The Good Food Guide has announced its top 50 restaurants in the UK for 2019.

Covering the best restaurants, pubs and cafés across the UK, the guide is completely rewritten and compiled from scratch each year. The results are based on feedback from readers as well as anonymous expert inspections.

This year, The Good Food Guide top 50 includes one Manchester restaurant – Adam Reid at The French. It ranks impressively at number 13, with a score of 8 for “cooking that has reached a pinnacle of achievement. A hugely memorable experience.”

Manchester-born Adam joined The French in 2013, and took over as chef-patron following Simon Rogan’s departure.

In 2016, Adam won the BBC’s prestigious Great British Menu competition with his signature dish, Golden Empire. Consisting of stewed Empire apple with hazelnut crumble, meadowsweet custard and golden candy apples, the show-stopping dessert received a perfect 10 score from judges Matthew Fort, Prue Leith and Oliver Peyton.

“Fantastic news!” The French tweeted in response to The Good Food Guide top 50 announcement. “We are thrilled to be in the top 15, four places up from our ranking last year, and we remain the only restaurant in Manchester in the #Top50. A great achievement for our team!”

It’s not the first accolade The French has won. Earlier this year, the restaurant in The Midland Hotel also made SquareMeal‘s UK top 100 restaurants.

“We’ve had our share of thrilling encounters here – from seared scallop with trout roe and roasted onion broth to a superbly executed dish of salt-aged duck with vivid purple beetroot and pickled elderberries,” said SquareMeal, praising the  “spot-on service” which “ensures a stunning gastronomic experience without any fine-dining stuffiness.”

The French currently hold three AA rosettes for culinary excellence, and was described by their inspectors as “a dining room firing on all cylinders.”

The modern British menu includes the likes of dripping toast with grated tongue and horseradish, and the nostalgic-sounding tater ‘ash with mushroom catsup, bread and butter. A four-course menu starts at £45.

The guide was first compiled by Raymond Postgate in 1951. Appalled by the British post-war dining experience, Raymond formed The Good Food Club, recruiting volunteers to inspect restaurants anonymously. His aims were “to raise the standard of cooking in Britain” and “to do ourselves all a bit of good by making our holidays, travels and evenings-out in due course more enjoyable.”

Today the guide, which is published annually every September by Waitrose, aims to empower diners, helping readers “to find the very best places to eat and encouraging restaurants to offer the best possible food, service and experience.”

Restaurants are scored between 1 and 10, with 1 denoting “capable cooking with simple food combinations and clear flavours, but some inconsistencies.” The rarely-given score of 10 demonstrates “perfect dishes showing faultless technique at every service.” All restaurants in the top 50 have received a score of 7 or above.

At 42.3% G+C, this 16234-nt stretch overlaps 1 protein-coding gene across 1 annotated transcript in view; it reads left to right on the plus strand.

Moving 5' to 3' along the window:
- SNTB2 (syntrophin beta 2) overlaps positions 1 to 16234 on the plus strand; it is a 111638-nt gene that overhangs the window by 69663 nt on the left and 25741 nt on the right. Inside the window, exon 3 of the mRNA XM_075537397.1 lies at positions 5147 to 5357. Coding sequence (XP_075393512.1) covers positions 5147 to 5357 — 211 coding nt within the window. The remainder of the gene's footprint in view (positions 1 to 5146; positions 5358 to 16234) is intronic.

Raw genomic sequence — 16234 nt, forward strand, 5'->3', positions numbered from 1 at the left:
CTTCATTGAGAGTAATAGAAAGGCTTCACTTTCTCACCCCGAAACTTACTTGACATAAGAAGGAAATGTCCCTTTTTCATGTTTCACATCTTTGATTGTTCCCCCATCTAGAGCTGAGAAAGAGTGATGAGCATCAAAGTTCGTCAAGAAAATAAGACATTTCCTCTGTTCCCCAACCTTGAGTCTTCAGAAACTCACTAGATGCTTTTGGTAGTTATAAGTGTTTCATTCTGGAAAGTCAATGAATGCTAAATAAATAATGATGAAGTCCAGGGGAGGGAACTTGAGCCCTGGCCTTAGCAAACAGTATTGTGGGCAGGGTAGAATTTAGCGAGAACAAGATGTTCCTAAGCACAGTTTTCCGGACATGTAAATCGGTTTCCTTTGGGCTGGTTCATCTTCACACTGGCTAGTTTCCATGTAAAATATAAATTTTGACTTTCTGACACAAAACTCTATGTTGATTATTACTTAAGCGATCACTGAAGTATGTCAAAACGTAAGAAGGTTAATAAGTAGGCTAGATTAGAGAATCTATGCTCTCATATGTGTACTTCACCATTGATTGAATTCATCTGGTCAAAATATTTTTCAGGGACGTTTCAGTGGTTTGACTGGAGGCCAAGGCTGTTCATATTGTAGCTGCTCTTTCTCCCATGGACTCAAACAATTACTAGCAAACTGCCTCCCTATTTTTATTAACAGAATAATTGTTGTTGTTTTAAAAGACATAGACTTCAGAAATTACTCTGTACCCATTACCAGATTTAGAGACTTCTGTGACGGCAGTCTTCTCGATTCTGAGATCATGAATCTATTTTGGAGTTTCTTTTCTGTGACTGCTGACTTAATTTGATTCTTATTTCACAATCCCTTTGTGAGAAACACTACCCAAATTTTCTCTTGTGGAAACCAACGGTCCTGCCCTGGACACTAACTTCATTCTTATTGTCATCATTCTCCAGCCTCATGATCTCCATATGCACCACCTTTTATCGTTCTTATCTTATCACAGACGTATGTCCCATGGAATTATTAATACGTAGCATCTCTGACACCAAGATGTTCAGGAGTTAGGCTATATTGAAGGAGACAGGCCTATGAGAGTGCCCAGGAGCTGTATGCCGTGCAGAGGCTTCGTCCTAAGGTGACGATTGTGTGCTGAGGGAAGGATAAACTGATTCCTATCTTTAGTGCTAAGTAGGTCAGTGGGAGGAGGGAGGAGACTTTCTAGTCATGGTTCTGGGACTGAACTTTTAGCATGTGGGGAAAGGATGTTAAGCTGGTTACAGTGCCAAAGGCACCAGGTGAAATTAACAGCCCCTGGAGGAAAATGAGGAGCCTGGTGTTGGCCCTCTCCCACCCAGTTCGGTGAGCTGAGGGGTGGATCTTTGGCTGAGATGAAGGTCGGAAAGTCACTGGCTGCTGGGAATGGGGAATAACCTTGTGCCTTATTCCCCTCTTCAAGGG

The French is the only restaurant in Manchester to make the top 50, but several more across the north west have made the cut.

L’Enclume in Cartmel, Cumbria comes in at number 2, with a perfect score of 10. Produce from their farm guides the well-balanced menu which includes aged veal in coal oil, shallot and oxalis. A lunchtime menu is £59, with an evening set menu at £155. Simon Rogan’s restaurant also holds two Michelin stars.

“Ingredients that change with the seasons inspire my menu development and ensure a truly traceable dining experience reflecting my farm to table philosophy,” says Simon.

Other entries in Cumbria include Michelin-starred Forest Side in Grasmere at 27, with a menu inspired by head chef Kevin Tickles’ upbringing in the Western Lake District, and Lake Road Kitchen, an award winning restaurant in Ambleside, at 45.

Moor Hall in Aughton, Lancashire, is at number 11 in The Good Food Guide‘s top 50, with a score of 8.

Previously executive chef at L’Enclume, Mark Birchall has brought his own distinctive style to this restaurant-with-rooms within a historic 16th-century manor house, and the restaurant was awarded a Michelin star within its first year.

Dishes include the likes of homemade black pudding with apple gel, and baked carrots with Doddington cheese, chrysanthemum and sea buckthorn. Prices start at £40 for lunch, or £105 for an eight-course tasting menu.

Other north west restaurants to make the top 50 include Fraiche in Merseyside, which is number 19 on the list. Marc Wilkinson’s cosy Michelin-starred gem of a restaurant, tucked away on a quiet suburban street in the pretty Wirral village of Oxton, showcases the best of the season with a set menu at £88.

Simon Radley at the Chester Grosvenor comes in at 36. The restaurant has held a Michelin star since 1990, and has four AA Rosettes for culinary excellence. An eight-course tasting menu starts from £69.

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